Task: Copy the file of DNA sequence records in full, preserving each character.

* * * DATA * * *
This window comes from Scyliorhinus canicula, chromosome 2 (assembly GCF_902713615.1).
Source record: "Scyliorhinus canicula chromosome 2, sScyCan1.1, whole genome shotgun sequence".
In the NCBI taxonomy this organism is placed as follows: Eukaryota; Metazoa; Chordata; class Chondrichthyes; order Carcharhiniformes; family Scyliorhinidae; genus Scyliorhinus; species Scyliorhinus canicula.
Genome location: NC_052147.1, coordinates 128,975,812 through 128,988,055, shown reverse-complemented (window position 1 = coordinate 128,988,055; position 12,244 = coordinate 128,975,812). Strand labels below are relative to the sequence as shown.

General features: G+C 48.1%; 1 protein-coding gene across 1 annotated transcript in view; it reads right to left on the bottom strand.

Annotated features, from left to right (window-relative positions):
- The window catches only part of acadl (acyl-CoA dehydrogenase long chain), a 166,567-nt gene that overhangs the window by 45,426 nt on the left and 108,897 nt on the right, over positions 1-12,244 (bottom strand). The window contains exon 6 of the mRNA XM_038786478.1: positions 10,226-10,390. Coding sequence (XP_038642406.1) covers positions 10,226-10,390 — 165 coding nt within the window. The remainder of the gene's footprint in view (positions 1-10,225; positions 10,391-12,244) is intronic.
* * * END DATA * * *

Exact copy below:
This window comes from Scyliorhinus canicula, chromosome 2 (assembly GCF_902713615.1).
Source record: "Scyliorhinus canicula chromosome 2, sScyCan1.1, whole genome shotgun sequence".
In the NCBI taxonomy this organism is placed as follows: Eukaryota; Metazoa; Chordata; class Chondrichthyes; order Carcharhiniformes; family Scyliorhinidae; genus Scyliorhinus; species Scyliorhinus canicula.
Genome location: NC_052147.1, coordinates 128,975,812 through 128,988,055, shown reverse-complemented (window position 1 = coordinate 128,988,055; position 12,244 = coordinate 128,975,812). Strand labels below are relative to the sequence as shown.

General features: G+C 48.1%; 1 protein-coding gene across 1 annotated transcript in view; it reads right to left on the bottom strand.

Annotated features, from left to right (window-relative positions):
- The window catches only part of acadl (acyl-CoA dehydrogenase long chain), a 166,567-nt gene that overhangs the window by 45,426 nt on the left and 108,897 nt on the right, over positions 1-12,244 (bottom strand). The window contains exon 6 of the mRNA XM_038786478.1: positions 10,226-10,390. Coding sequence (XP_038642406.1) covers positions 10,226-10,390 — 165 coding nt within the window. The remainder of the gene's footprint in view (positions 1-10,225; positions 10,391-12,244) is intronic.